The key to a good latch is timing. When your baby’s mouth is opening wide you should pull them onto the breast quickly and gently, chin first. With a good latch, your baby’s lower jaw should be positioned as far from the base of the nipple as possible with their chin pressed into the breast.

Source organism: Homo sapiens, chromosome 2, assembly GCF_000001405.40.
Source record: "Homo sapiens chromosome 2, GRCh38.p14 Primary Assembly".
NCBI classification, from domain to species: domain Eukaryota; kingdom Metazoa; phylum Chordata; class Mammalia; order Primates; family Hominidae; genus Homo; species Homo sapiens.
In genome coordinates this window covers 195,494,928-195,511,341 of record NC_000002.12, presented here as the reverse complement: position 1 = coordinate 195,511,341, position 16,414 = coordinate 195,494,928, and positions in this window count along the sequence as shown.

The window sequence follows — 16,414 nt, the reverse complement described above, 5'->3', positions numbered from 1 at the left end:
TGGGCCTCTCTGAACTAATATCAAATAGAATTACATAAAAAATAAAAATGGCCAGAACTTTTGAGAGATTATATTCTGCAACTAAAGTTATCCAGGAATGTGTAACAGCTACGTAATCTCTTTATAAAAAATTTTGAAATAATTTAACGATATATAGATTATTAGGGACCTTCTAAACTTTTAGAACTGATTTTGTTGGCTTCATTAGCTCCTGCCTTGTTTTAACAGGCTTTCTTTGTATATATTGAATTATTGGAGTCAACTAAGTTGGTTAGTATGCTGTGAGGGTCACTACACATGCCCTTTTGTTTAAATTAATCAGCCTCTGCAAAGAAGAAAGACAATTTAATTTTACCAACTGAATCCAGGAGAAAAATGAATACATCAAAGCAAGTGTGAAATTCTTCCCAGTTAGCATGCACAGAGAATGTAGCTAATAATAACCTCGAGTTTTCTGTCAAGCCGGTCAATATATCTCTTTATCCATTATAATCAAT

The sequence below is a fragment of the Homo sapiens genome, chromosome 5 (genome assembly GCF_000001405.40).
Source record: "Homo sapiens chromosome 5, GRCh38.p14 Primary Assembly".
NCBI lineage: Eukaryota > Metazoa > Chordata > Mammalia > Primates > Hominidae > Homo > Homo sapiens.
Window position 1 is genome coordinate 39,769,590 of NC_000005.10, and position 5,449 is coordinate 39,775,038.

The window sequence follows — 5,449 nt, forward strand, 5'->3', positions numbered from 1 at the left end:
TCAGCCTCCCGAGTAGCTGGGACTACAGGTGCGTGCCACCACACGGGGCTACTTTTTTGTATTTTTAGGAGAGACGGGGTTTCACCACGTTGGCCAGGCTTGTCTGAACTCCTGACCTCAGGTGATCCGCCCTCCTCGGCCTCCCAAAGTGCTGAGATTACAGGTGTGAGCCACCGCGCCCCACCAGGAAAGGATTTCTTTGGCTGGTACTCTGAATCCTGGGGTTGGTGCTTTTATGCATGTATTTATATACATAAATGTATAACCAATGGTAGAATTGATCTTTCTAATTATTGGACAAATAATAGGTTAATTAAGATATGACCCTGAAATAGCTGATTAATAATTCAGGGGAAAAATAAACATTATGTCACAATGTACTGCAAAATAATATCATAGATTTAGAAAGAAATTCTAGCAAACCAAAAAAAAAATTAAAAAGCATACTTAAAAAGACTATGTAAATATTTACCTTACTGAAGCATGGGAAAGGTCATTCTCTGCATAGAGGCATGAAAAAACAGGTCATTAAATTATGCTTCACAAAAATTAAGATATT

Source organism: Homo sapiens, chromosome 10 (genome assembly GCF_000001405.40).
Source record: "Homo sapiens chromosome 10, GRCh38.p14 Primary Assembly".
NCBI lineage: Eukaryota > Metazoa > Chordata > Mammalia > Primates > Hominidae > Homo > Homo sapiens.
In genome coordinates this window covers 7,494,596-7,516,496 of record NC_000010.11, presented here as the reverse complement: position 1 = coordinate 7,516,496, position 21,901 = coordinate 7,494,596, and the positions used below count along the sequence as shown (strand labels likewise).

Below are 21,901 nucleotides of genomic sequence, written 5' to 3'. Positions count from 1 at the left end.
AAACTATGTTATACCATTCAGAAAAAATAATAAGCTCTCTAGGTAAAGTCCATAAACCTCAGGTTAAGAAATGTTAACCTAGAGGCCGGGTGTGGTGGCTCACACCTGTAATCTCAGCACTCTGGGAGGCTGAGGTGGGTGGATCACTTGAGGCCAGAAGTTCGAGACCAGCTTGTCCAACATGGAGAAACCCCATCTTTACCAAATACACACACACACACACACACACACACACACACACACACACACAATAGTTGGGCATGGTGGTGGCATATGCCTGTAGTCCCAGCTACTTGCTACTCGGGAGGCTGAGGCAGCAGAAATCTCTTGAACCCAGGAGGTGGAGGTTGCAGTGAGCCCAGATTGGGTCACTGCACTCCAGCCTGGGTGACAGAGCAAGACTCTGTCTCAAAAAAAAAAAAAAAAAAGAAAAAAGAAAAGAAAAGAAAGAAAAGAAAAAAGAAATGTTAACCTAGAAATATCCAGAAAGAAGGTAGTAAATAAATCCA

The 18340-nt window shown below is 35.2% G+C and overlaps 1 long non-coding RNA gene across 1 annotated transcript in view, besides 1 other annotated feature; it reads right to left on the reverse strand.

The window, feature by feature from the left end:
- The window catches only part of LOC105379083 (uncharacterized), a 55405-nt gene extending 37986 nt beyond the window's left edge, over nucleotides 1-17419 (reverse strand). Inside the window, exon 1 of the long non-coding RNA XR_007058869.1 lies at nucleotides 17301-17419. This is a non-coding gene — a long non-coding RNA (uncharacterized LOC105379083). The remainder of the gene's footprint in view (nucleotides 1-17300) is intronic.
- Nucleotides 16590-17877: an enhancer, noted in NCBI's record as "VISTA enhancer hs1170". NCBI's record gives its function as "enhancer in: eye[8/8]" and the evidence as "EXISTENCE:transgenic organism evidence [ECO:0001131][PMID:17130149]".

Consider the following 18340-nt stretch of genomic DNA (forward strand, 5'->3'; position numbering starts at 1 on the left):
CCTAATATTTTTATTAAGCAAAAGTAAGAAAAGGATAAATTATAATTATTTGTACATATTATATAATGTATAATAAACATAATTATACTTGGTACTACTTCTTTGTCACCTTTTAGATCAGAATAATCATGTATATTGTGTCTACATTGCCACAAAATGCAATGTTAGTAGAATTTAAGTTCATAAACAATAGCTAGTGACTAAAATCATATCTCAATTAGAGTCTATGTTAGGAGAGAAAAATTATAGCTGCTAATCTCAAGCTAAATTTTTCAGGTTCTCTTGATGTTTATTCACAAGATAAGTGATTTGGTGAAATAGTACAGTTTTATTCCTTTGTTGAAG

Your baby needs to take a large mouthful of breast tissue – not just the nipple – into their mouth and as far back as possible. With a good latch your baby’s mouth should be pulled onto the breast so that the lower jaw is as far away from the nipple as possible. There should be more areola showing above your baby’s upper lip than below your baby’s lower lip. To release the milk your baby will draw the breast to the back of their mouth, where the hard and soft palates meet. This means that your baby’s gums need to bypass the nipple completely and take in a large mouthful of areola. While your baby is opening wide, you should pull your baby onto the breast, chin first and aim the nipple to the roof of your baby’s mouth. Since the baby’s lower jaw does most of the work during feedings, the baby’s lower jaw should connect with the breast first. For a latch to be as effective and comfortable as possible you should aim for the “asymmetrical” or “off-center” latch angle which is when your baby’s lower jaw needs to be positioned as far from the nipple as possible. This allows the nipple to extend more easily back to the “comfort zone” in the baby’s mouth, where the hard and soft palates meet. With this correct positioning it means the latch will be more comfortable for you and your baby. Although breastfeeding is not supposed to hurt, it is normal for your nipple to feel a little tender in the early days while breastfeeding is being established. This is usually at the beginning of feeding due to when your baby first sucks stretching the nipple and areolar tissue far back into their mouth. If your nipples are sore it usually means the nipple needs to be further back in your baby’s mouth where it cannot be gummed or chewed. Once a good latch is established breastfeeding should be more comfortable within a week. It may take time and patience for your baby to latch well. If your baby goes on the breast and you feel some discomfort or your baby doesn’t seem to be sucking properly, gently take your baby off the breast and try again. With time and practice latching-on will become easier and more automatic.